September is my favorite month for mind surfing. A light dusting of snow coats the high peaks, giving them just enough definition that attainable lines start to stand out from the nondescript grey granite of summer. My feet aren’t tired of ski boots yet, I haven’t had those first few painful reminders that I’m out of shape, approaches seem shorter, couloirs look wider, new tricks are easier to imagine when I’ve spent months riding bikes instead of swinging skis around. I can sit back with my eyes half closed and imagine new tours from start to finish. But every time I start to think about new objectives, climbing new lines with new partners, I’m reminded of my least favorite concept in backcountry skiing.

I’m not talking about frame bindings, gloppy climbing skins, or persistent weak layers. Nope, I’m referring to the concept of “suffering” in the backcountry. It’s lazy, it’s inaccurate, it’s self-absorbed, it minimizes real experiences, and I’m done using it.

This idea of “suffering” in the backcountry is rampant at every level of the industry. Everyone from your favorite pros to kids on their first bootpack like to throw that word around every time they earn some turns. And I get it, walking uphill to ski is hard. It’s uncomfortable, it’s inconvenient, it’s often painful, and on occasion can feel downright brutal. But it’s not suffering, at least not in any real sense. As skiers we should be both precise and creative with our language, and calling any sort of difficult uphill travel suffering is neither.

I’m fully in agreement that going uphill in the winter time is very hard. It’s very hard when you start out and are learning the ropes, and then, as you progress, your objectives get harder, longer, and more complicated, and everything hurts just as much as it did when you started, except now you’re further from the car. So many parts of backcountry touring suck: boots are uncomfortable, breaking trail is exhausting, layer management is nearly impossible, skin tracks are often too steep and icy, and the weather is temperamental and unfriendly. But the sum total of all of those factors is not suffering, it’s striving.

Why make that distinction? Well, in general parlance, “suffering” describes something that you’re subject to. We suffer things that are done to us, things that we have no volition in, things we cannot control. Humanity suffers from illnesses. We suffer from the effects of wars, unjust policing, genocide, violence against women, and more. We do not suffer in the mountains.

There’s an old adage that “if you’re lucky enough to ski, you’re lucky enough.” It’s rung true throughout my life, and throughout my friends’ lives. Anyone with the privilege, with the means, with the free time to get out and go wander around in the mountains, to not spend every moment of their day struggling at work, is lucky enough. And sometimes that luck means that you get to set a steep bootpack in wallowy waist deep snow up a couple thousand feet of couloir while the weather gods try to screw you and your boots try to eat your feet. That doesn’t mean you’re suffering. It means that the hobby you’re lucky enough to engage in is hard. If it were suffering folks wouldn't invest time and money to do it. They wouldn’t pay guides to take them out in the hills over and over again. Save that word for contexts where it actually describes people being subjected to hardship under duress without their consent.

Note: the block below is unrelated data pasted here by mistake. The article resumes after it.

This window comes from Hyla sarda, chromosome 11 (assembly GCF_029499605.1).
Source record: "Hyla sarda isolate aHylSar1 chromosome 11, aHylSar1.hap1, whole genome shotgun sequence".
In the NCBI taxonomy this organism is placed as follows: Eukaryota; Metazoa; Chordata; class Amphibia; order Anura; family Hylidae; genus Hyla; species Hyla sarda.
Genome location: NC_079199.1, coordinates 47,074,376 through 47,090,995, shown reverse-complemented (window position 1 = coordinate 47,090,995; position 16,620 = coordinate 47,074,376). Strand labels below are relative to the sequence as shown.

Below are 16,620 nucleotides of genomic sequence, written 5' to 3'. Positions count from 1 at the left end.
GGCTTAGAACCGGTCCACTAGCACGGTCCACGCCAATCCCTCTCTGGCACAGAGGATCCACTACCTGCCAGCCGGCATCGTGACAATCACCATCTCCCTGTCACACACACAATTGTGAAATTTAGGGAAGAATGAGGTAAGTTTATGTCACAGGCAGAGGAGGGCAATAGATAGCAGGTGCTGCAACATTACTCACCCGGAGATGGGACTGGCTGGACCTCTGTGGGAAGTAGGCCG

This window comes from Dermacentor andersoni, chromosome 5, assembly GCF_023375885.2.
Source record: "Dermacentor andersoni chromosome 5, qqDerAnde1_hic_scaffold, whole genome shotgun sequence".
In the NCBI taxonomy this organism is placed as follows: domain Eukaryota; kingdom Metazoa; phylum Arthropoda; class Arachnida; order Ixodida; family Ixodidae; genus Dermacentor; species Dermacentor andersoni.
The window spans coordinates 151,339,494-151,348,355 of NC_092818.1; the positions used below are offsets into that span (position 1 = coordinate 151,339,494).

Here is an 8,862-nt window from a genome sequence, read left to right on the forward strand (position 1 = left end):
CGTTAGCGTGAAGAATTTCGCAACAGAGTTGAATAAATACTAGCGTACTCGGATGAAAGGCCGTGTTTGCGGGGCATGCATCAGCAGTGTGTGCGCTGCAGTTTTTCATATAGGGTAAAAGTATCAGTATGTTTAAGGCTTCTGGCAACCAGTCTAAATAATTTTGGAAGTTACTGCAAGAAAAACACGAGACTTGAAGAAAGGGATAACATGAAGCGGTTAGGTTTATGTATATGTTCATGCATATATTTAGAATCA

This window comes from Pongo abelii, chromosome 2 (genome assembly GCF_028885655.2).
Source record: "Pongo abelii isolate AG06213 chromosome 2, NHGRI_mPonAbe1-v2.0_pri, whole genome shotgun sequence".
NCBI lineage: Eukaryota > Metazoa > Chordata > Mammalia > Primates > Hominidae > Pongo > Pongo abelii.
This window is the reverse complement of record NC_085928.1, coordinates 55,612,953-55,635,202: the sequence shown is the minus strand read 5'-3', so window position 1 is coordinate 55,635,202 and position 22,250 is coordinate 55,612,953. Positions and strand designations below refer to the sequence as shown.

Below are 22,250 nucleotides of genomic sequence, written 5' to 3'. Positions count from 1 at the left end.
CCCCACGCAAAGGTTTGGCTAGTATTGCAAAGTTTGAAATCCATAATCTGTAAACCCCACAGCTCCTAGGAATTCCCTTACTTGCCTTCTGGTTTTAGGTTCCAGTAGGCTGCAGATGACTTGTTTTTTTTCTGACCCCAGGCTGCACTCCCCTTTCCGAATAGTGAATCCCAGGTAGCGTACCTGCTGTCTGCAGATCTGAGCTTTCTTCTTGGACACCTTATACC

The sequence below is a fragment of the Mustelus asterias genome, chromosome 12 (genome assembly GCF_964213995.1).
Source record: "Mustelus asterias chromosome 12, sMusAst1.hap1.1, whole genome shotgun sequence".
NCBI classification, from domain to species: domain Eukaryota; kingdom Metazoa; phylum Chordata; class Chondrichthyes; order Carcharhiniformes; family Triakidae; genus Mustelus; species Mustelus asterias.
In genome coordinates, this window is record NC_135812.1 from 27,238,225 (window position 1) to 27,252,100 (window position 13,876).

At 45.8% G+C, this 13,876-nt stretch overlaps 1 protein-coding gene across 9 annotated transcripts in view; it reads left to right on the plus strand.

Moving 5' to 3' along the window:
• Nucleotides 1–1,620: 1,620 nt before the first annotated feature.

There’s another adage that skiers like to bandy around, “A bad day of skiing is better than a good day at work.” And, while, in the moment, I’ve definitely stopped for a break on the skin track and wished I was drawing inside my nice warm house instead of shaking my fist at the mountains, in retrospect, I’ve never truly regretted a day in the hills. And I think most folks who throw the word “suffering” around to describe their exploits are in the same boat. We do these things because we love them. They make us feel challenged and fulfilled, they help us grow, we choose to do them because either during, or after the fact, we enjoy them. If someone is forcing you to backcountry ski with a gun to your head, that’s different. Otherwise, consider reevaluating your language.

So maybe we’re not suffering, but this shit still hurts, it’s still hard, is there a word out there to more accurately describe the challenges of backcountry skiing? I propose there is, and luckily for us, it also starts with an “S” — striving. Striving is defined as “to make great efforts to achieve or obtain something.” That’s exactly what we’re doing when we wander around on skis. We’re working hard, going outside of our comfort zones to achieve new heights. It’s an easy swap, it’s more specific, it’s more descriptive, and it just plain sounds cooler. The same goes for “sufferfests.” Did you suffer, or did some parts of that experience just suck? If it’s the latter, then you just had a good old suck fest.

I’m not out here to “cancel” every skier who wants to talk about how hard they’re “suffering” when they walk up a mountain. All I’m asking is to evaluate your language. Is suffering the most accurate and descriptive way to talk about your challenges in the backcountry? Or is it just a placeholder word you’re using because some pro who instagrams too much likes to talk about how much they suffer? Nobody is going to offended if you keep calling your exploits suffering, that would be ridiculous and silly, like being mad that an article on a ski website spoke candidly about sex. But we can do better. We can be more articulate. And skiing will be better if we try.